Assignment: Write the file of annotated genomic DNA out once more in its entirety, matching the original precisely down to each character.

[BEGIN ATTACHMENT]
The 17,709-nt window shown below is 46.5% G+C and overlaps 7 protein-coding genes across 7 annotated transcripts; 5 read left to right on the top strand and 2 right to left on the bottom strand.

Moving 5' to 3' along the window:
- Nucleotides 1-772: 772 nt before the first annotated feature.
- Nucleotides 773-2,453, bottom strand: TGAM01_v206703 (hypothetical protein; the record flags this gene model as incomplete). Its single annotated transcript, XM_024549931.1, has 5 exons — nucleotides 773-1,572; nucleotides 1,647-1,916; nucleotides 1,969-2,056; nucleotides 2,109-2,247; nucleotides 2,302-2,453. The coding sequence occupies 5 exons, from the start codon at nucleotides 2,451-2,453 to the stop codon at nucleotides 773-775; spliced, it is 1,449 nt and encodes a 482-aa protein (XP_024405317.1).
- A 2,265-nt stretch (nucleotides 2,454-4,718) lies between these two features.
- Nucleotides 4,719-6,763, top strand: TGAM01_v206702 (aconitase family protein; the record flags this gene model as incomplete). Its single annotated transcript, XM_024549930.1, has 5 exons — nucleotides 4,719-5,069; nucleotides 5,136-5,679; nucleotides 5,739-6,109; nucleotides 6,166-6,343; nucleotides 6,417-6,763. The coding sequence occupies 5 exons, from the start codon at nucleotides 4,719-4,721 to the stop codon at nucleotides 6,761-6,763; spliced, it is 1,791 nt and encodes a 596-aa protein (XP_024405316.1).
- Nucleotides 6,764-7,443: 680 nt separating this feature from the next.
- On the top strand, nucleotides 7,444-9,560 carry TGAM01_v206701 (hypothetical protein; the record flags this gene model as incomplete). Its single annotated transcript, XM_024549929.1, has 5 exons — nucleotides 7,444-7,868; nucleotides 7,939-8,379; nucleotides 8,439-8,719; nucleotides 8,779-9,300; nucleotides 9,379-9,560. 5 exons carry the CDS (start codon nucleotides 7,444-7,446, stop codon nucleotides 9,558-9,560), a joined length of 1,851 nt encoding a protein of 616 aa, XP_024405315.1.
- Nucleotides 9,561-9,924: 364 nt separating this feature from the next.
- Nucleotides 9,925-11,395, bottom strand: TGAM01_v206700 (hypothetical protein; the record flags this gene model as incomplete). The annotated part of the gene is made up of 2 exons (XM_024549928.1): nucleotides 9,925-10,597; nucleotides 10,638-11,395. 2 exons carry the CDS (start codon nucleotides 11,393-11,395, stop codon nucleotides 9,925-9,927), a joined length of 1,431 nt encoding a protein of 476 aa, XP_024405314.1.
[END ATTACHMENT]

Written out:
The 17,709-nt window shown below is 46.5% G+C and overlaps 7 protein-coding genes across 7 annotated transcripts; 5 read left to right on the top strand and 2 right to left on the bottom strand.

Moving 5' to 3' along the window:
- Nucleotides 1-772: 772 nt before the first annotated feature.
- Nucleotides 773-2,453, bottom strand: TGAM01_v206703 (hypothetical protein; the record flags this gene model as incomplete). Its single annotated transcript, XM_024549931.1, has 5 exons — nucleotides 773-1,572; nucleotides 1,647-1,916; nucleotides 1,969-2,056; nucleotides 2,109-2,247; nucleotides 2,302-2,453. The coding sequence occupies 5 exons, from the start codon at nucleotides 2,451-2,453 to the stop codon at nucleotides 773-775; spliced, it is 1,449 nt and encodes a 482-aa protein (XP_024405317.1).
- A 2,265-nt stretch (nucleotides 2,454-4,718) lies between these two features.
- Nucleotides 4,719-6,763, top strand: TGAM01_v206702 (aconitase family protein; the record flags this gene model as incomplete). Its single annotated transcript, XM_024549930.1, has 5 exons — nucleotides 4,719-5,069; nucleotides 5,136-5,679; nucleotides 5,739-6,109; nucleotides 6,166-6,343; nucleotides 6,417-6,763. The coding sequence occupies 5 exons, from the start codon at nucleotides 4,719-4,721 to the stop codon at nucleotides 6,761-6,763; spliced, it is 1,791 nt and encodes a 596-aa protein (XP_024405316.1).
- Nucleotides 6,764-7,443: 680 nt separating this feature from the next.
- On the top strand, nucleotides 7,444-9,560 carry TGAM01_v206701 (hypothetical protein; the record flags this gene model as incomplete). Its single annotated transcript, XM_024549929.1, has 5 exons — nucleotides 7,444-7,868; nucleotides 7,939-8,379; nucleotides 8,439-8,719; nucleotides 8,779-9,300; nucleotides 9,379-9,560. 5 exons carry the CDS (start codon nucleotides 7,444-7,446, stop codon nucleotides 9,558-9,560), a joined length of 1,851 nt encoding a protein of 616 aa, XP_024405315.1.
- Nucleotides 9,561-9,924: 364 nt separating this feature from the next.
- Nucleotides 9,925-11,395, bottom strand: TGAM01_v206700 (hypothetical protein; the record flags this gene model as incomplete). The annotated part of the gene is made up of 2 exons (XM_024549928.1): nucleotides 9,925-10,597; nucleotides 10,638-11,395. 2 exons carry the CDS (start codon nucleotides 11,393-11,395, stop codon nucleotides 9,925-9,927), a joined length of 1,431 nt encoding a protein of 476 aa, XP_024405314.1.